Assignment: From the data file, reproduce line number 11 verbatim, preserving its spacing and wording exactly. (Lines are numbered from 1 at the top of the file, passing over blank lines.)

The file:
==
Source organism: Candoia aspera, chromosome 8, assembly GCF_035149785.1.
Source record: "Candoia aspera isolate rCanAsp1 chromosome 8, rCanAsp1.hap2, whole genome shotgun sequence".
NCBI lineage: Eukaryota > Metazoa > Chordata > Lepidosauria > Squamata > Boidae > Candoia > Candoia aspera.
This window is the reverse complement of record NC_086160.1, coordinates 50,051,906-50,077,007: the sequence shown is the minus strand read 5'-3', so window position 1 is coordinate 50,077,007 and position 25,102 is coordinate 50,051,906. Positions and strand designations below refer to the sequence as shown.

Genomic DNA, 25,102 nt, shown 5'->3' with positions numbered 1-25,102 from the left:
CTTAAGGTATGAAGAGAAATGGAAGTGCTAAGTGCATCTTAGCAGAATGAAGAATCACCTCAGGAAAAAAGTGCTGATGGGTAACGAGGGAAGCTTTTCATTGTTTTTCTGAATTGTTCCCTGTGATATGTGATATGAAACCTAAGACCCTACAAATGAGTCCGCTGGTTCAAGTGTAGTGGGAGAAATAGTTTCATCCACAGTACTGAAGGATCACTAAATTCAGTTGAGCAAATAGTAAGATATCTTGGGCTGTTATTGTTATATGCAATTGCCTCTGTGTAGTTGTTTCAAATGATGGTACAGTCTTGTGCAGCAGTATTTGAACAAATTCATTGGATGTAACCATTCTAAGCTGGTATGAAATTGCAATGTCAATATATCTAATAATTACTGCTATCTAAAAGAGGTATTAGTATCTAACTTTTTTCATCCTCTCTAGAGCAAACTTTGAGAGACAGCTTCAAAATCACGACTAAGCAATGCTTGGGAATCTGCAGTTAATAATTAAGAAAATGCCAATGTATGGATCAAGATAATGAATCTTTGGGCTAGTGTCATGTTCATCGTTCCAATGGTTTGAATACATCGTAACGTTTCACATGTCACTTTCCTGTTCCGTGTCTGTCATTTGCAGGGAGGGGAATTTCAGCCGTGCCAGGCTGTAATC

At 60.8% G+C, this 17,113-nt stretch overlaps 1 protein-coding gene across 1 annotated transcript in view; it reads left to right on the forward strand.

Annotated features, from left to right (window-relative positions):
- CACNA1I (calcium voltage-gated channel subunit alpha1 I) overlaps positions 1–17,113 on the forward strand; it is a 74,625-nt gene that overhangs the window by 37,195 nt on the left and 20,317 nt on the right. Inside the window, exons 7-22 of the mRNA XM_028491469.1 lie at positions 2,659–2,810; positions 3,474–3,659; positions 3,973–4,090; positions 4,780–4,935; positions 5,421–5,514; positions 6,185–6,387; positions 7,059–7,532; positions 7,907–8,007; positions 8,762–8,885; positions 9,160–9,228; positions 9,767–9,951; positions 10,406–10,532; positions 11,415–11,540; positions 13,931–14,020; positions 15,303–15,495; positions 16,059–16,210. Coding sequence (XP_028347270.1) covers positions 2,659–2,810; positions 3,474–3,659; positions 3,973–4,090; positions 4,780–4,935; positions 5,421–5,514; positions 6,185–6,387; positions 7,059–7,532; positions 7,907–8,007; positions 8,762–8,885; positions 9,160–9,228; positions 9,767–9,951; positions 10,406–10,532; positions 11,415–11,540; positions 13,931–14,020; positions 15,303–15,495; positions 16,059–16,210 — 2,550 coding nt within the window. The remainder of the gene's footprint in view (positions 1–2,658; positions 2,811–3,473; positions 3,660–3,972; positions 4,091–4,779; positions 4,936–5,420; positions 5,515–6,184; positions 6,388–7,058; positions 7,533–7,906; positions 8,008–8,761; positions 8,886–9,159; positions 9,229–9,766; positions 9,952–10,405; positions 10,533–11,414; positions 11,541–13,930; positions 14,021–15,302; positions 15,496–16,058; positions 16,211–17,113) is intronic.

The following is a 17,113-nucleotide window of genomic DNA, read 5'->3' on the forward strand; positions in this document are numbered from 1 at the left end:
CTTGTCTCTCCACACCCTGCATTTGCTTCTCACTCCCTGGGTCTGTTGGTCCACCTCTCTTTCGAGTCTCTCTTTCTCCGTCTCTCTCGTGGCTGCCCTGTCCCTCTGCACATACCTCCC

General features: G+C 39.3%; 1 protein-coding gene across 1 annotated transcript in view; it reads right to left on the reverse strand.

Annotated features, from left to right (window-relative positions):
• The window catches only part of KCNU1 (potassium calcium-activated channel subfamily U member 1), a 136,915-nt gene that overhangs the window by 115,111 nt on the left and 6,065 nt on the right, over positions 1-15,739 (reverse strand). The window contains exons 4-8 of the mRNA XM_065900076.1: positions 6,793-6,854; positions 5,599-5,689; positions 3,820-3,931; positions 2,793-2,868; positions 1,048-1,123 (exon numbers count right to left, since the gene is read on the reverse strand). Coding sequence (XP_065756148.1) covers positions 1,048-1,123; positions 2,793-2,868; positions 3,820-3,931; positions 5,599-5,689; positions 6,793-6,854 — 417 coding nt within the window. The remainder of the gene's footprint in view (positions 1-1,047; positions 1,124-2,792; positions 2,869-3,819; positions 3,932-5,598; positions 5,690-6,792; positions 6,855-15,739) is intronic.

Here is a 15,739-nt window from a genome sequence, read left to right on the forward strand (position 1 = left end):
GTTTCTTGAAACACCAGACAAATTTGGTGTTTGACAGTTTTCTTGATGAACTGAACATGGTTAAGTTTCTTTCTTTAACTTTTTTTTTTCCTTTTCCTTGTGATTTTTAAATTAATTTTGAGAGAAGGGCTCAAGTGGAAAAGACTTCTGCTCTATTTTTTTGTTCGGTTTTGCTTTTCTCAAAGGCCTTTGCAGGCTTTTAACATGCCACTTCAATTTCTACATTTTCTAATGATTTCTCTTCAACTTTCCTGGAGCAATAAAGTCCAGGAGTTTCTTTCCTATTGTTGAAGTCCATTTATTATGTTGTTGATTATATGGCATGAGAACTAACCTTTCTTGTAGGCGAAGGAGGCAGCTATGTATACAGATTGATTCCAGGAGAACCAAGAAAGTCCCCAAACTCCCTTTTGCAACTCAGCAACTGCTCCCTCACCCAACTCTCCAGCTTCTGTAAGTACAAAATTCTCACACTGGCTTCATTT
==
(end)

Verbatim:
CTTGTCTCTCCACACCCTGCATTTGCTTCTCACTCCCTGGGTCTGTTGGTCCACCTCTCTTTCGAGTCTCTCTTTCTCCGTCTCTCTCGTGGCTGCCCTGTCCCTCTGCACATACCTCCC